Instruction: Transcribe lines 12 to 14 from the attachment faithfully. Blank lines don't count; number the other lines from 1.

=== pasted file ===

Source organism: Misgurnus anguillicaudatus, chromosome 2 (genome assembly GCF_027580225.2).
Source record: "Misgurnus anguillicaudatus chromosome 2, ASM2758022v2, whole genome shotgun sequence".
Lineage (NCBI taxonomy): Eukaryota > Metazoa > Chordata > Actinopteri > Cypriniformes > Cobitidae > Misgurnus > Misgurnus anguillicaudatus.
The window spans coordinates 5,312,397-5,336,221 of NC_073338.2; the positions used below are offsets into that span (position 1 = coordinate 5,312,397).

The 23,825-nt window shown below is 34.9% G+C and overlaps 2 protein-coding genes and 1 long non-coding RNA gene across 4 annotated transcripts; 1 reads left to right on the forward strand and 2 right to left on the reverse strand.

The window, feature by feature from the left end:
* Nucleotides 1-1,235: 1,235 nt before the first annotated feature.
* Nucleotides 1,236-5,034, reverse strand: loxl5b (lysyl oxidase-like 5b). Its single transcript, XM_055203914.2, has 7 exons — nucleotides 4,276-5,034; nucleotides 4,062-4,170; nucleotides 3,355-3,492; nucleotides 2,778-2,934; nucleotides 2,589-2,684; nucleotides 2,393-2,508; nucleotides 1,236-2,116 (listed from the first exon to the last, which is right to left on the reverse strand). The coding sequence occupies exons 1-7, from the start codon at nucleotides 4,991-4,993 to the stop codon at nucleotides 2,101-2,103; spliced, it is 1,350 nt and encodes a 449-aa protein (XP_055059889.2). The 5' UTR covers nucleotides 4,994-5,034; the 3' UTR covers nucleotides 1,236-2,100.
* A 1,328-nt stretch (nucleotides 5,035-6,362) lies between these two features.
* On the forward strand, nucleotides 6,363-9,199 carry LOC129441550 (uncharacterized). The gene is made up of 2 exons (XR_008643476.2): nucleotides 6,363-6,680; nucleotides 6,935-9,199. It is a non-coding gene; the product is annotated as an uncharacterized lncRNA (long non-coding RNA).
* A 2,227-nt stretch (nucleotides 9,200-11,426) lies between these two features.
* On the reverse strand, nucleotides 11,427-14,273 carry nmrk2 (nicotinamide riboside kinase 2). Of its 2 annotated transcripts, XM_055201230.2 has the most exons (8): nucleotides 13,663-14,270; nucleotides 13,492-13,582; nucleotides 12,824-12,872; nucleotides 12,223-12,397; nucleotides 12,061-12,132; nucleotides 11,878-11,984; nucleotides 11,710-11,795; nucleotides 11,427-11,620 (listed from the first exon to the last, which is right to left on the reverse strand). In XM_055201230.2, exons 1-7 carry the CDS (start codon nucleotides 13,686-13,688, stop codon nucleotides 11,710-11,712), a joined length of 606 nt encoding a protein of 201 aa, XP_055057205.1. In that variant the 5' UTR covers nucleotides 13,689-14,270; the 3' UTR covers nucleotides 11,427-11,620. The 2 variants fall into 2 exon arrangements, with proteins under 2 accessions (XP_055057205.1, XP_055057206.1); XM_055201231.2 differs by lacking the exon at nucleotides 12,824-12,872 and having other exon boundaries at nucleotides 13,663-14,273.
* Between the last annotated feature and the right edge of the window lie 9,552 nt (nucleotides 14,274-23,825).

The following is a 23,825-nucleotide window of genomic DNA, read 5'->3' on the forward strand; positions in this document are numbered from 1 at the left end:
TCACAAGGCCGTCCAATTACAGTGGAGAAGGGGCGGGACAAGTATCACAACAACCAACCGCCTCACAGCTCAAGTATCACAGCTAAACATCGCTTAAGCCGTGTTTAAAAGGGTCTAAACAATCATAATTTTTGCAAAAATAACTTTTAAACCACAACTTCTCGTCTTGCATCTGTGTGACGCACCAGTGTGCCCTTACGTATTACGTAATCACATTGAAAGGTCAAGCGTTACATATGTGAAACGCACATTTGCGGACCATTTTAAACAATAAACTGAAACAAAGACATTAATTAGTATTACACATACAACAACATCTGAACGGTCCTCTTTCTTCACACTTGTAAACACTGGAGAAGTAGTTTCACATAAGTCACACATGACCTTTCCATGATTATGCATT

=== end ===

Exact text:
* On the reverse strand, nucleotides 11,427-14,273 carry nmrk2 (nicotinamide riboside kinase 2). Of its 2 annotated transcripts, XM_055201230.2 has the most exons (8): nucleotides 13,663-14,270; nucleotides 13,492-13,582; nucleotides 12,824-12,872; nucleotides 12,223-12,397; nucleotides 12,061-12,132; nucleotides 11,878-11,984; nucleotides 11,710-11,795; nucleotides 11,427-11,620 (listed from the first exon to the last, which is right to left on the reverse strand). In XM_055201230.2, exons 1-7 carry the CDS (start codon nucleotides 13,686-13,688, stop codon nucleotides 11,710-11,712), a joined length of 606 nt encoding a protein of 201 aa, XP_055057205.1. In that variant the 5' UTR covers nucleotides 13,689-14,270; the 3' UTR covers nucleotides 11,427-11,620. The 2 variants fall into 2 exon arrangements, with proteins under 2 accessions (XP_055057205.1, XP_055057206.1); XM_055201231.2 differs by lacking the exon at nucleotides 12,824-12,872 and having other exon boundaries at nucleotides 13,663-14,273.
* Between the last annotated feature and the right edge of the window lie 9,552 nt (nucleotides 14,274-23,825).

The following is a 23,825-nucleotide window of genomic DNA, read 5'->3' on the forward strand; positions in this document are numbered from 1 at the left end: